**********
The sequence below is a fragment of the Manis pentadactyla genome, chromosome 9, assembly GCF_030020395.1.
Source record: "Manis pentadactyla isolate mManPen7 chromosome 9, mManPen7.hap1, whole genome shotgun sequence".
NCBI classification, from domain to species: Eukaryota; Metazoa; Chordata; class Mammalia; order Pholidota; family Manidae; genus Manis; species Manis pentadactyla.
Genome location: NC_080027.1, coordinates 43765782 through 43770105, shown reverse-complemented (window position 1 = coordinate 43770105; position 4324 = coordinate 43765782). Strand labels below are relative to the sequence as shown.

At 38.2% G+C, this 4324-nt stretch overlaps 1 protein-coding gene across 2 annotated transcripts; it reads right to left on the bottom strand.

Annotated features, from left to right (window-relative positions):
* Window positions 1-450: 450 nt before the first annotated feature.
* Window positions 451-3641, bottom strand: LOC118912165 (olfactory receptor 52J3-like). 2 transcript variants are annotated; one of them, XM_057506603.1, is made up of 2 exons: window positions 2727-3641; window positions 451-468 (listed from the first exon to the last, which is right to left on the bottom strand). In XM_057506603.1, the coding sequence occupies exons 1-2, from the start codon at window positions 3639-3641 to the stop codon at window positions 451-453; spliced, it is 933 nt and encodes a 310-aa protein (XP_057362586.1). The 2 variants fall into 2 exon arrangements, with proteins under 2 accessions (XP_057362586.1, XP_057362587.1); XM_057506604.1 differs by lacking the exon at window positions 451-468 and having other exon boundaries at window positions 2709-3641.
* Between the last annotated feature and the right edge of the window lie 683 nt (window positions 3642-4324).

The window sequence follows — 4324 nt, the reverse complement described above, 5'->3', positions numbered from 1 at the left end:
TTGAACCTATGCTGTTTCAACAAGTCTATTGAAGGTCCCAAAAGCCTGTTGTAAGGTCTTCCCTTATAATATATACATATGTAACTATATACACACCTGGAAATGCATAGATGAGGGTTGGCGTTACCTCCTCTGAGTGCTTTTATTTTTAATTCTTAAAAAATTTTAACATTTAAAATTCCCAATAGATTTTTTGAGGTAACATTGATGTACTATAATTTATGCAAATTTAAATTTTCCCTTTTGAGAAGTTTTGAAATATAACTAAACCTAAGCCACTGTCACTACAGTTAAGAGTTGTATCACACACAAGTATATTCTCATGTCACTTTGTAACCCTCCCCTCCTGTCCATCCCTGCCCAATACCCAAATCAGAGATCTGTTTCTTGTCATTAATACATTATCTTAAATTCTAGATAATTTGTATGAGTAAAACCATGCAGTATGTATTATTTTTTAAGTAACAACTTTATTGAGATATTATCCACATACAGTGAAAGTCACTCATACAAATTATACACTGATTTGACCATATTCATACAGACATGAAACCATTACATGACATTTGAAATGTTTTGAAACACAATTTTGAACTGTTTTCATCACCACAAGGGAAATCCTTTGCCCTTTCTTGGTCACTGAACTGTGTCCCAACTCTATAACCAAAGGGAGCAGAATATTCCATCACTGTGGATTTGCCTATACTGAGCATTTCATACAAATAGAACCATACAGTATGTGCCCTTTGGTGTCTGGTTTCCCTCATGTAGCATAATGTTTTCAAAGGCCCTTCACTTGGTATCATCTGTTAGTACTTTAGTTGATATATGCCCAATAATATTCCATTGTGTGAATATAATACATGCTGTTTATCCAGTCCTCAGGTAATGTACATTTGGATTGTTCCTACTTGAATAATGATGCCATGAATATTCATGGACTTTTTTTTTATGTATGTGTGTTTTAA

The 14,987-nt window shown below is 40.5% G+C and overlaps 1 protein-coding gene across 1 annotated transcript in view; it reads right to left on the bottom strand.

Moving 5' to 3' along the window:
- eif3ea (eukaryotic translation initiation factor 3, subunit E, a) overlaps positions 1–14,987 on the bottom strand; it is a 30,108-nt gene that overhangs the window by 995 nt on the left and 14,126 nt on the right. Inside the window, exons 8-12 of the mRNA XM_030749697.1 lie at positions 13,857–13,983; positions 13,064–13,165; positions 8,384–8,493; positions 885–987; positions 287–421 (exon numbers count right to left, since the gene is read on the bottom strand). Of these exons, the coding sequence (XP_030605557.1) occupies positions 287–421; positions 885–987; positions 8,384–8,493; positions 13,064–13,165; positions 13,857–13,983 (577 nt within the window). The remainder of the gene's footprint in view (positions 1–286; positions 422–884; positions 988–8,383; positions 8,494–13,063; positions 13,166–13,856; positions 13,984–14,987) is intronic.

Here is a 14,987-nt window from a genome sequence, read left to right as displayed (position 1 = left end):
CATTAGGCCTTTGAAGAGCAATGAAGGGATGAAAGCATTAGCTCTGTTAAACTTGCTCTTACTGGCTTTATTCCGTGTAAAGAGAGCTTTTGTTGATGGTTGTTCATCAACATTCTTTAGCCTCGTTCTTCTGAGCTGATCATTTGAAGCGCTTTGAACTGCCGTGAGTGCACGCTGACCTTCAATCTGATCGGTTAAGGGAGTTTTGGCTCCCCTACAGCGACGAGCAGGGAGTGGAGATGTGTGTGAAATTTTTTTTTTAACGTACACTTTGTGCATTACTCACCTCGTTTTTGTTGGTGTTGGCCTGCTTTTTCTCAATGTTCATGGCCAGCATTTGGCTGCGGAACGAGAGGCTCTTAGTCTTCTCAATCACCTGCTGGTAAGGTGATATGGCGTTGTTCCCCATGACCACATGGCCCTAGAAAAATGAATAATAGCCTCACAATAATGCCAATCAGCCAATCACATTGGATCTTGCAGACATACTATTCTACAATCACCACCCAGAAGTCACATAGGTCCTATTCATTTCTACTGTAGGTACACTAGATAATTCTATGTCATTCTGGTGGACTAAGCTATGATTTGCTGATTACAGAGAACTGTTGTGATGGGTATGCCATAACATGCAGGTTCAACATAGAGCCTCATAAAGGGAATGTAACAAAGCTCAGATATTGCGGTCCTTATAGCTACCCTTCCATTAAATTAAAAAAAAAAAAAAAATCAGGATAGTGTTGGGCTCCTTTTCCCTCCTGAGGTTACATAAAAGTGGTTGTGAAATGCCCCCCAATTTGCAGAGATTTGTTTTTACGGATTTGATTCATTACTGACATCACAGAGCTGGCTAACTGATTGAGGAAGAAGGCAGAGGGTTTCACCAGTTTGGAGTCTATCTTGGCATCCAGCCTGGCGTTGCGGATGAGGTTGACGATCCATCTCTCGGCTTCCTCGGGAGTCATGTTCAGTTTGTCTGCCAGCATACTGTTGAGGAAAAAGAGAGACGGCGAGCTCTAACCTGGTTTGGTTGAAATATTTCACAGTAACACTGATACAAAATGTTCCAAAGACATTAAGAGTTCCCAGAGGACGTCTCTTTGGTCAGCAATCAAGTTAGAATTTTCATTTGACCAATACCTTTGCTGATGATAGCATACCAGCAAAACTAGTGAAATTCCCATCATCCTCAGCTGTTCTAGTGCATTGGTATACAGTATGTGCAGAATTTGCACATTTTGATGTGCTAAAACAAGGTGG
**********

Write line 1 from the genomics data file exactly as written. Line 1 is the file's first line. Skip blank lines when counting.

The sequence below is a fragment of the Manis pentadactyla genome, chromosome 9, assembly GCF_030020395.1.